8. What are some difficulties you've experienced in your writing career; how do you handle book critiques/criticism?
I’ve had a few setbacks in my career. I’ve had publishers drop the ball on projects, had creative partners stop working or simply disappear, and I’ve had books that flopped. You learn from all these things and try to make better decisions going forward. Of course, not all difficulties can be avoided. Things happen. You deal with them and move on.
As far as criticism and reviews, I thank everyone who takes the time to write reviews, but I never get into debates over the reviews. If a reader does not like it, then they don’t like it. Not all books are for everyone. I still thank them for their time and go on about my day. Readers have opinions and they are valid, whether I agree with them or not. You have to learn how to handle criticism in this profession.
9. What are your best experiences in your writing career?
I love when I meet someone for the first time, and they are familiar with my work. That is a fantastic feeling. Another great one is when someone brings books to a convention or appearance to get them signed. The most well-traveled so far came from Yorkshire, England to Atlanta, Georgia to get signed. That meant a great deal to me. Definitely, one of the best experiences. Also, being nominated for an award is great. Winning is nice too, but just knowing that someone nominated you for something is a tremendous feeling.
10. Do you prefer to write in silence and or have some sort sound in the background?
When I lived alone, I used to write with music playing, nothing specific, just the radio or the music I had on my laptop on shuffle. I do not live alone these days, so I generally write in silence. On occasion, I do put on the headset and listen to music, but not often.
11. What are some encouraging words you'd give to another author/writer?
First and foremost, have fun with your writing. If you’re having fun, it’s a good bet that your reader is going to have fun too. The energy that having fun with your writing infuses into the work is noticeable.
12. How did you decide the pricing of your material; how did you go about promotion/advertising and distribution of your work?
When I work for publishers, I have no input into pricing. On the paperback titles I publish myself through BEN Books, I start with the price it will cost to print each book plus Amazon’s cut and I figure in a small mark up. I also try to keep the costs where I know I can sell them. Selling the Snow novellas at $7 doesn’t leave a large profit, but it helps move those books whereas if I priced them at $10, they might not. I use the same logic for eBooks and hardcovers. Audio book prices are set by Audible based on the run time of the audio. I have no control over those prices, but I think they are more than fair.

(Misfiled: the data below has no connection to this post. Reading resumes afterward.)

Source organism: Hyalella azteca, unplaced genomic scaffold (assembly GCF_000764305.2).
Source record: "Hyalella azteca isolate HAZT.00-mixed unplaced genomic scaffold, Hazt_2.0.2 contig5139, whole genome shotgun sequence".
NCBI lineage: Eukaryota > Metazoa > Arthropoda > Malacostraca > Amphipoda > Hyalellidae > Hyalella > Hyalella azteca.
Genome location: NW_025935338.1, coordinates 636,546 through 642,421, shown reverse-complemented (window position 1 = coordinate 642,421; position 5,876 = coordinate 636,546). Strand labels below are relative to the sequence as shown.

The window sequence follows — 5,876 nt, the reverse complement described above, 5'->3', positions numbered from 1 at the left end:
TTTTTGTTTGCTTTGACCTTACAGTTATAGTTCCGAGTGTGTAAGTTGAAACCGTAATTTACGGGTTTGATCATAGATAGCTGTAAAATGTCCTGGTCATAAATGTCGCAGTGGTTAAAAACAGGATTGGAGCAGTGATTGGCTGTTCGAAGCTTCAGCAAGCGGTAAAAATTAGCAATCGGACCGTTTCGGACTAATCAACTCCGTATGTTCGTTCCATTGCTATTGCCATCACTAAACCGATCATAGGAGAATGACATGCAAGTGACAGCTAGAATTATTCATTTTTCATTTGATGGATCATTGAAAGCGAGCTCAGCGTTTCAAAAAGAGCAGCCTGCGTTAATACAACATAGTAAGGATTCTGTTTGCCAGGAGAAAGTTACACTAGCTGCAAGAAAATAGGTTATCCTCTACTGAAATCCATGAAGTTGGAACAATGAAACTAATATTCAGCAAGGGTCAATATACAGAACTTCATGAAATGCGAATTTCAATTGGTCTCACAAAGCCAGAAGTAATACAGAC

13. Why should anyone read your book?
So, I can pay my bills. HA! HA! In all seriousness, I write to entertain. I am not pushing any type of agenda… okay, maybe that bad guys do bad things and Nazi’s are evil… but mostly I aim to entertain. If you’re looking to escape for a little while, I like to think my stories offer a way to do that. I truly love what I do, and I am grateful that I am able to do it. My readership is not huge like King or Rowling, but my fanbase likes my work and they keep coming back, which is amazing. I’m constantly working on ways to increase my readership and get my books in front of potential new readers. Thank you for helping me do that with this interview.
14. Did you have a book coach?
No. I have picked up tips and tricks along the way, gotten pointers from writers and readers, but an actual coach, no.
15. What was your favorite subject in school?
Journalism. I learned a lot studying journalism and working on the school newspaper and yearbook. In fact, many of the design skills I learned are still in use today, only with computers as opposed to doing it by hand.
16. Are you self-published or have an established publishing contract elsewhere?
Both. I’m what they call a Hybrid Author. I work for publishers, writing novels, short stories, and comic books for publishers, usually with company-owned characters, licensed characters, or as part of a themed anthology. I also write and publish my own work through my indie press, BEN Books, which you can find at www.ben-books.com. I do my creator-owned novels and novellas there as well as publish collections of my back catalog of short fiction and special, personal projects. Working this way has proven a nice challenge and a great way to get my work out there.
Thanks for the interview. This was fun.